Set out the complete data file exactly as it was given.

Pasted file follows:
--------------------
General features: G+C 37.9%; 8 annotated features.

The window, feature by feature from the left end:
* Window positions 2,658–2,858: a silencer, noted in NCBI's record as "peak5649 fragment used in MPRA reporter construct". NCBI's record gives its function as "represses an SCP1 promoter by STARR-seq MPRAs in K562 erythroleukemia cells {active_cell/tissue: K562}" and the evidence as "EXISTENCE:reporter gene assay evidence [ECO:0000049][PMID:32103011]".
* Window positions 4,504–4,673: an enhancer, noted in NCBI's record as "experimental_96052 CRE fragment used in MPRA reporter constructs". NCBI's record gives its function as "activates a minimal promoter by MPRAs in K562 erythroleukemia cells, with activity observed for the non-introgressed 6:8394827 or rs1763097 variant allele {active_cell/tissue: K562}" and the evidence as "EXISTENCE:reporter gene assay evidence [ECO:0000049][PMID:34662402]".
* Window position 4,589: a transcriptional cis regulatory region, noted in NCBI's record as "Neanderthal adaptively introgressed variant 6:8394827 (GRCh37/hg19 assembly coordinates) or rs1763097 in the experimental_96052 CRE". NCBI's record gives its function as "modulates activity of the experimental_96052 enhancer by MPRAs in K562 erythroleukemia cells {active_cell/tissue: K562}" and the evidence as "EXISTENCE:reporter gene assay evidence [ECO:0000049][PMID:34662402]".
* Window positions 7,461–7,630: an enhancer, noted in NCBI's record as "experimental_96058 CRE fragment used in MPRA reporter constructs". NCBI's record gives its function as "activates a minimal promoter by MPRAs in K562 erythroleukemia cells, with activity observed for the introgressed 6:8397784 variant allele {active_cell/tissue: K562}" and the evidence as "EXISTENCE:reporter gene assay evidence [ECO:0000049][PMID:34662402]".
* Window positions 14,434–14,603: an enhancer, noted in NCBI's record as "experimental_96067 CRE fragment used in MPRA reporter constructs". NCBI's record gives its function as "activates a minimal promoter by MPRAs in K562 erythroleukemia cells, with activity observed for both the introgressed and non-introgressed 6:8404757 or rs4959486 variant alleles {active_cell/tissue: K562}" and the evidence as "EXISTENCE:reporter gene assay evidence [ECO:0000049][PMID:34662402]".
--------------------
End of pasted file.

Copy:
General features: G+C 37.9%; 8 annotated features.

The window, feature by feature from the left end:
* Window positions 2,658–2,858: a silencer, noted in NCBI's record as "peak5649 fragment used in MPRA reporter construct". NCBI's record gives its function as "represses an SCP1 promoter by STARR-seq MPRAs in K562 erythroleukemia cells {active_cell/tissue: K562}" and the evidence as "EXISTENCE:reporter gene assay evidence [ECO:0000049][PMID:32103011]".
* Window positions 4,504–4,673: an enhancer, noted in NCBI's record as "experimental_96052 CRE fragment used in MPRA reporter constructs". NCBI's record gives its function as "activates a minimal promoter by MPRAs in K562 erythroleukemia cells, with activity observed for the non-introgressed 6:8394827 or rs1763097 variant allele {active_cell/tissue: K562}" and the evidence as "EXISTENCE:reporter gene assay evidence [ECO:0000049][PMID:34662402]".
* Window position 4,589: a transcriptional cis regulatory region, noted in NCBI's record as "Neanderthal adaptively introgressed variant 6:8394827 (GRCh37/hg19 assembly coordinates) or rs1763097 in the experimental_96052 CRE". NCBI's record gives its function as "modulates activity of the experimental_96052 enhancer by MPRAs in K562 erythroleukemia cells {active_cell/tissue: K562}" and the evidence as "EXISTENCE:reporter gene assay evidence [ECO:0000049][PMID:34662402]".
* Window positions 7,461–7,630: an enhancer, noted in NCBI's record as "experimental_96058 CRE fragment used in MPRA reporter constructs". NCBI's record gives its function as "activates a minimal promoter by MPRAs in K562 erythroleukemia cells, with activity observed for the introgressed 6:8397784 variant allele {active_cell/tissue: K562}" and the evidence as "EXISTENCE:reporter gene assay evidence [ECO:0000049][PMID:34662402]".
* Window positions 14,434–14,603: an enhancer, noted in NCBI's record as "experimental_96067 CRE fragment used in MPRA reporter constructs". NCBI's record gives its function as "activates a minimal promoter by MPRAs in K562 erythroleukemia cells, with activity observed for both the introgressed and non-introgressed 6:8404757 or rs4959486 variant alleles {active_cell/tissue: K562}" and the evidence as "EXISTENCE:reporter gene assay evidence [ECO:0000049][PMID:34662402]".